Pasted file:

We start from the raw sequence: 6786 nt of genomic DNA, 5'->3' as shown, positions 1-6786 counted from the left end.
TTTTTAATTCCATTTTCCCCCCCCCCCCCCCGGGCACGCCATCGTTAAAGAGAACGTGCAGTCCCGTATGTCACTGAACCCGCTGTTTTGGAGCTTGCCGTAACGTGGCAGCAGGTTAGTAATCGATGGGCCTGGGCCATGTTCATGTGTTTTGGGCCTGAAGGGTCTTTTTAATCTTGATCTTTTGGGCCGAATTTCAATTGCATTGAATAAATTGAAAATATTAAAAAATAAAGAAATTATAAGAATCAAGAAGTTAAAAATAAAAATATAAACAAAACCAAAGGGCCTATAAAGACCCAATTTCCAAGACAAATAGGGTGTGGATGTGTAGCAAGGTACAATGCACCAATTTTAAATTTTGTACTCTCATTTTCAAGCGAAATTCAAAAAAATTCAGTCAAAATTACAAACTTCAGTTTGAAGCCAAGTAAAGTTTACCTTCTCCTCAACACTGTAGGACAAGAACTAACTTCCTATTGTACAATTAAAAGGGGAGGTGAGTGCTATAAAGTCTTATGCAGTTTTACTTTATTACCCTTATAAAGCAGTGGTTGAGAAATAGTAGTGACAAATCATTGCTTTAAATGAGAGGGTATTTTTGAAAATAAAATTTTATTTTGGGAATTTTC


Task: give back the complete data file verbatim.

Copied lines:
We start from the raw sequence: 6786 nt of genomic DNA, 5'->3' as shown, positions 1-6786 counted from the left end.
TTTTTAATTCCATTTTCCCCCCCCCCCCCCCGGGCACGCCATCGTTAAAGAGAACGTGCAGTCCCGTATGTCACTGAACCCGCTGTTTTGGAGCTTGCCGTAACGTGGCAGCAGGTTAGTAATCGATGGGCCTGGGCCATGTTCATGTGTTTTGGGCCTGAAGGGTCTTTTTAATCTTGATCTTTTGGGCCGAATTTCAATTGCATTGAATAAATTGAAAATATTAAAAAATAAAGAAATTATAAGAATCAAGAAGTTAAAAATAAAAATATAAACAAAACCAAAGGGCCTATAAAGACCCAATTTCCAAGACAAATAGGGTGTGGATGTGTAGCAAGGTACAATGCACCAATTTTAAATTTTGTACTCTCATTTTCAAGCGAAATTCAAAAAAATTCAGTCAAAATTACAAACTTCAGTTTGAAGCCAAGTAAAGTTTACCTTCTCCTCAACACTGTAGGACAAGAACTAACTTCCTATTGTACAATTAAAAGGGGAGGTGAGTGCTATAAAGTCTTATGCAGTTTTACTTTATTACCCTTATAAAGCAGTGGTTGAGAAATAGTAGTGACAAATCATTGCTTTAAATGAGAGGGTATTTTTGAAAATAAAATTTTATTTTGGGAATTTTC